But it is unclear for me how to show that. I can see the transfer function is similar to the voltage divider formula, but how the components insert in the formula is unclear for me.
    Hope that is a better explanation?
     
  5. sailorjoe

    Member

    Jun 4, 2013
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    Emil, I think you have everything you need.
    Jony130 showed you how to derive the transfer function from the circuit topology (arrangement).
    You have the transfer function format you want to target.
    Now it's just algebra.
    Can you handle it from here?
     
  6. Emil Skovgaard

    Thread Starter Member

    Jun 6, 2015
    37
    1
    I think i'm getting a better understanding. Correct me if im wrong. When working with transfer functions for OpAmp's the general formula is something like H(s) = Z2/Z1. In this case, as there is nothing more than R1, it's just called R1, and not Z2.

    Then the voltage runs through both (R2 +L, and C) i see thats where the (R2 + sL) expression comes from, but then why * 1/sC. Is that because they sit in parallel ?

    I really appreciate the help!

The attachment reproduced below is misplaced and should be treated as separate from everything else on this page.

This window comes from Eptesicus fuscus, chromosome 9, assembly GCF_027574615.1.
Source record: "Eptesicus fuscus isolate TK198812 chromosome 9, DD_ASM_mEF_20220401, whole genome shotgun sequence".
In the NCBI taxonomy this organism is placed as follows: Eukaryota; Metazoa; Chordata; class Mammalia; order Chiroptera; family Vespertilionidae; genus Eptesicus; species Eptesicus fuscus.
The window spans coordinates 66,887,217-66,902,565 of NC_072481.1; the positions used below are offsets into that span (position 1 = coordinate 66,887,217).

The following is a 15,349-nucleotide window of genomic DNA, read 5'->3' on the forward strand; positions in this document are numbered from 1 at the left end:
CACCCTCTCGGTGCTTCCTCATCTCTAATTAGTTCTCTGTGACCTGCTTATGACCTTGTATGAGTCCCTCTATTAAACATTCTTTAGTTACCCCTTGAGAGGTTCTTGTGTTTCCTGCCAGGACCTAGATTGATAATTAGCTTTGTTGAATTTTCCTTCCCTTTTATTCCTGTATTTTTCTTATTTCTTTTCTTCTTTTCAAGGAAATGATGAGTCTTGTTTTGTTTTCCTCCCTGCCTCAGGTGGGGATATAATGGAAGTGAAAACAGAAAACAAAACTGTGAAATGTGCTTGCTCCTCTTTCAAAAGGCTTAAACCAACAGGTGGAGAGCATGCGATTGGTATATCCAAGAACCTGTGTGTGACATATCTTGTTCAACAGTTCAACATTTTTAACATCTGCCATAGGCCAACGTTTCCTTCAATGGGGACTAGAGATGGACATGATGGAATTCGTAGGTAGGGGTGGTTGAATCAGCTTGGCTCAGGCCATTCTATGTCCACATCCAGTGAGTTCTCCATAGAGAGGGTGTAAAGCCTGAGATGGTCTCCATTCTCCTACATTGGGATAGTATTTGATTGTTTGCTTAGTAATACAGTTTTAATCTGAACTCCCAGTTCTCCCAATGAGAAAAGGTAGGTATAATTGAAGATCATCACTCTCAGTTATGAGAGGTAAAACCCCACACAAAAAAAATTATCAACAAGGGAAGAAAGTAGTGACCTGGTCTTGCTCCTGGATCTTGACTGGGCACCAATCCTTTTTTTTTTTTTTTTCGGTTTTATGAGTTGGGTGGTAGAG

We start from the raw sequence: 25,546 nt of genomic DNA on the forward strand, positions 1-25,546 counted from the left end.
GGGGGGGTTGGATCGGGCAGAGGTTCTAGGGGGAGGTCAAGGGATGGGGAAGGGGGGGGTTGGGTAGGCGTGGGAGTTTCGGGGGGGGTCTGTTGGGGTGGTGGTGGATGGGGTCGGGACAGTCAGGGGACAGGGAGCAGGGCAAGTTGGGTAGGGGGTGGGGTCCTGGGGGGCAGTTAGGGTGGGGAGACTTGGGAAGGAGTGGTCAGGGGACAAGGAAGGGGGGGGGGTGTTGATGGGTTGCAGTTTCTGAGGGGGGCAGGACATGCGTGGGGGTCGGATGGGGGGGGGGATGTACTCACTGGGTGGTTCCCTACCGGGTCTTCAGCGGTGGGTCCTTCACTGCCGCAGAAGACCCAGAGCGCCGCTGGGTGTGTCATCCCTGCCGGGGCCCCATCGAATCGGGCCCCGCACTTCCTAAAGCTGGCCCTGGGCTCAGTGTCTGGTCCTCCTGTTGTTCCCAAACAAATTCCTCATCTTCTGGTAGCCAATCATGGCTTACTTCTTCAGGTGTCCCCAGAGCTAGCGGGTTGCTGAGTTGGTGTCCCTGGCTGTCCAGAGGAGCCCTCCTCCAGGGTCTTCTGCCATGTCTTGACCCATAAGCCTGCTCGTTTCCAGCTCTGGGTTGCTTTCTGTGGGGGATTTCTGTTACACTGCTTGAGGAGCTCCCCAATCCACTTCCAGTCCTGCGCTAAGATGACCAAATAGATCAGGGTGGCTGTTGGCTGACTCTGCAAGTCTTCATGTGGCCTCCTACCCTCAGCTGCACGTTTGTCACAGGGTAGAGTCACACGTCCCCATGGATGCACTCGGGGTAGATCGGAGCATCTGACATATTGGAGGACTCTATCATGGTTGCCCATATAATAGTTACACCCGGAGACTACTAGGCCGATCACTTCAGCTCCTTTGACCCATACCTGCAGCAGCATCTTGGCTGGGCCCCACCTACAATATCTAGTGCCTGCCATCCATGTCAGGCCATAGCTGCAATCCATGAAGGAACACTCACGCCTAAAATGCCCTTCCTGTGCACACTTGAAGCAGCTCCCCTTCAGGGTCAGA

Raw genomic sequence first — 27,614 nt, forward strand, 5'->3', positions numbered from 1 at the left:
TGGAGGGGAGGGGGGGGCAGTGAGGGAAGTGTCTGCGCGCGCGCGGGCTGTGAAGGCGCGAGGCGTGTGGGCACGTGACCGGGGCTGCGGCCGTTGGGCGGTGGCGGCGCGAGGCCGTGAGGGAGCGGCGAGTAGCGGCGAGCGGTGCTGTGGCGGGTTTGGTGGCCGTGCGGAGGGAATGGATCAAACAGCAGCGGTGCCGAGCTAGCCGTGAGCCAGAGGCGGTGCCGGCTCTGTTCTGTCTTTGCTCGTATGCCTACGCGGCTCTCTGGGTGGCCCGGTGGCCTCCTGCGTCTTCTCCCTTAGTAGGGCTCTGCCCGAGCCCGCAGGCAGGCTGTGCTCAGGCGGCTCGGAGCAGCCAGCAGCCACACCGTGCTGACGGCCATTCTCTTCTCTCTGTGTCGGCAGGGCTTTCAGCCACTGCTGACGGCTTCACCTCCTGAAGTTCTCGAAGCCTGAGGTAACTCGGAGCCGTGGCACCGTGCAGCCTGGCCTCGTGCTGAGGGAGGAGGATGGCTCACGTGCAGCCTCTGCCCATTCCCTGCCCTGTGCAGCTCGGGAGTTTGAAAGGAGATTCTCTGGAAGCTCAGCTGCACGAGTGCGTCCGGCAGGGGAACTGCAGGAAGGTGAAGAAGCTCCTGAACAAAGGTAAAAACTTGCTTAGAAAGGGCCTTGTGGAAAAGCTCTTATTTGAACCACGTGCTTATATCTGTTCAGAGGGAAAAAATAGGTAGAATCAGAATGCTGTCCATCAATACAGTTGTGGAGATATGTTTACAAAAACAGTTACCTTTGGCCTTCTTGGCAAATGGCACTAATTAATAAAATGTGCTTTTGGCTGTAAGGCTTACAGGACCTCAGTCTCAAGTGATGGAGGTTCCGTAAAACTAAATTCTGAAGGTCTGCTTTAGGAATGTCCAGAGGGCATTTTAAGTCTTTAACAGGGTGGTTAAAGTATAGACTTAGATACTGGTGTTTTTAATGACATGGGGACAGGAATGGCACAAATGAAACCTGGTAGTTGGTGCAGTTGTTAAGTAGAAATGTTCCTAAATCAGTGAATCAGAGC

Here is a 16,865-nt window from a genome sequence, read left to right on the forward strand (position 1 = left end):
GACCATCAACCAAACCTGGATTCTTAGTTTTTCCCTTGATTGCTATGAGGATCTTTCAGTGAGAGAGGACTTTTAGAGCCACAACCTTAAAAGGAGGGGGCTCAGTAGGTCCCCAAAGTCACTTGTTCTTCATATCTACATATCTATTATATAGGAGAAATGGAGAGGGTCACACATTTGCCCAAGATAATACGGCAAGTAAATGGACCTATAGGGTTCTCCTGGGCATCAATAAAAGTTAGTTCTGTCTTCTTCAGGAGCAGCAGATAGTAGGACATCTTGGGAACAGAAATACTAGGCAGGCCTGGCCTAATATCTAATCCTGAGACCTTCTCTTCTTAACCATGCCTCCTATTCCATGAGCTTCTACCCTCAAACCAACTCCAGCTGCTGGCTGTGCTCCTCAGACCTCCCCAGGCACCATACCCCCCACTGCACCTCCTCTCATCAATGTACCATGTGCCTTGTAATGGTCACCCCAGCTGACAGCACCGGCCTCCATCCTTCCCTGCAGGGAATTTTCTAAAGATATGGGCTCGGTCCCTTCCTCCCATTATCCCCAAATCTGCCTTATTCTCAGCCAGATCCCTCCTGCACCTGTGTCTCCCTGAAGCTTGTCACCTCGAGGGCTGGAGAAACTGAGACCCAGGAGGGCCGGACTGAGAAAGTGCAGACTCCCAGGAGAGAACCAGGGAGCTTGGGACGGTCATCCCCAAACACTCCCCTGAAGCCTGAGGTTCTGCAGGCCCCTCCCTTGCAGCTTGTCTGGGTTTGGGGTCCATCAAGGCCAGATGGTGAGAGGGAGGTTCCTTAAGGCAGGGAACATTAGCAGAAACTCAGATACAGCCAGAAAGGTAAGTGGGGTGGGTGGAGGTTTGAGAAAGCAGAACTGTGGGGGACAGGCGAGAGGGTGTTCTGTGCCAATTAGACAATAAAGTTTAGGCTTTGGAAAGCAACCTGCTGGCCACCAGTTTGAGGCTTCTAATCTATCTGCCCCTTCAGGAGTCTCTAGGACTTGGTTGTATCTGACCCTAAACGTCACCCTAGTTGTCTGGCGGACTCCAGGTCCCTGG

7. Jony130

    AAC Fanatic!

    Feb 17, 2009
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    Yes, exactly. We simply know that the voltage gain for inverting amplifier is Vout/Vin = - R2/R1.

    Notice that R2 is connected in series with a XL. And capacitor is in parallel with (R2 + XL). So, the equivalent impedance is equal to:
    Z2 = (R2 + XL)||Xc; The equation for parallel connection is
    https://en.wikipedia.org/wiki/Series_and_parallel_circuits#Resistors_2
    1/Z = 1/(Z1) + 1/Z2 ... 1/Zn But if we have two component connect is parallel we can use this equation:
    Z = (Z1 * Z2)/(Z1+Z2)

    And this is why in post 2 you can see this:

    Z2 = (R2 + XL)||Xc = ((R2+XL)*Xc)/((R2+XL)+Xc)
     
  8. Emil Skovgaard

    Thread Starter Member

    Jun 6, 2015
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    In the Z = (Z1*Z2)/(Z1+Z2), since we don't have any Z1 it just equals zero, and therefore it ends up being Z2/Z2 ?
     
  9. Jony130

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    Feb 17, 2009
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    This equation is used when we want to find a equivalent impedance of a two impedance connected in parallel.